A word to the wise ain’t necessary — it’s the stupid ones who need the advice.
He that uses many words for the explaining any subject doth, like the cuttlefish, hide himself for the most part in his own ink.
One must be drenched in words, literally soaked in them, to have the right ones form themselves into the proper pattern at the right moment.
A typical Mailer bon mot: an impeccable thought and an elegant formulation, preceded by seven words of needless mush.
Whatever an author puts between the two covers of his book is public property; whatever of himself he does not put there is his private property, as much as if he had never written a word.
It’s not plagiarism — I’m recycling words, as any good environmentally conscious writer would do.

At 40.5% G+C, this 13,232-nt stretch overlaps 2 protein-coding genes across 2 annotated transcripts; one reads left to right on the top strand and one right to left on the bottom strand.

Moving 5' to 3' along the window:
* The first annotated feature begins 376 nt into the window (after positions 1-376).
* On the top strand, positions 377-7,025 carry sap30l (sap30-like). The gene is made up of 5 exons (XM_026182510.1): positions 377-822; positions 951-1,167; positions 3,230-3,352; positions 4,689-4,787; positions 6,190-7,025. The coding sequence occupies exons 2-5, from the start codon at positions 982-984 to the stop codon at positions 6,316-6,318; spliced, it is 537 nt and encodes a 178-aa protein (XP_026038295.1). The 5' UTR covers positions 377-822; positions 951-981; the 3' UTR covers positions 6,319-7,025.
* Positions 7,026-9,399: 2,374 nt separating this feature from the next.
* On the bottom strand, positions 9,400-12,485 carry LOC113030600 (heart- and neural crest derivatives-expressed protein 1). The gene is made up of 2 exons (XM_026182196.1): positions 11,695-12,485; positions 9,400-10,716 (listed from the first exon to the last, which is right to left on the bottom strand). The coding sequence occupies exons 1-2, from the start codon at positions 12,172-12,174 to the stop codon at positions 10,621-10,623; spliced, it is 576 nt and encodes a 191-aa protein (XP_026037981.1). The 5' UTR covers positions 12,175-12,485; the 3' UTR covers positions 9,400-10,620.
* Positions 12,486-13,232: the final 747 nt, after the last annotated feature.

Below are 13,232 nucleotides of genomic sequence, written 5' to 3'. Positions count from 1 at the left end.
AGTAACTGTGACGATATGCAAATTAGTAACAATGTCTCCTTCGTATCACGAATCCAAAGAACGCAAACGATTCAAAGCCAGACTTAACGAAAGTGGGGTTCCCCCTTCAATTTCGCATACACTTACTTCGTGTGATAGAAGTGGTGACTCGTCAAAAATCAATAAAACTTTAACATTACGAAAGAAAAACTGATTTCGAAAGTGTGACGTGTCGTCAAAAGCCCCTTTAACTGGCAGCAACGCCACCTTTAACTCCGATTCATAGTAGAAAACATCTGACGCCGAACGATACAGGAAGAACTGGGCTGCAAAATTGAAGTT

Words are but the vague shadows of the volumes we mean. Little audible links, they are, chaining together great inaudible feelings and purposes.
Every word born of an inner necessity — writing must never be anything else.
Writing can wreck your body. You sit there on the chair hour after hour and sweat your guts out to get a few words.
I’d rather be caught holding up a bank than stealing so much as a two-word phrase from another writer.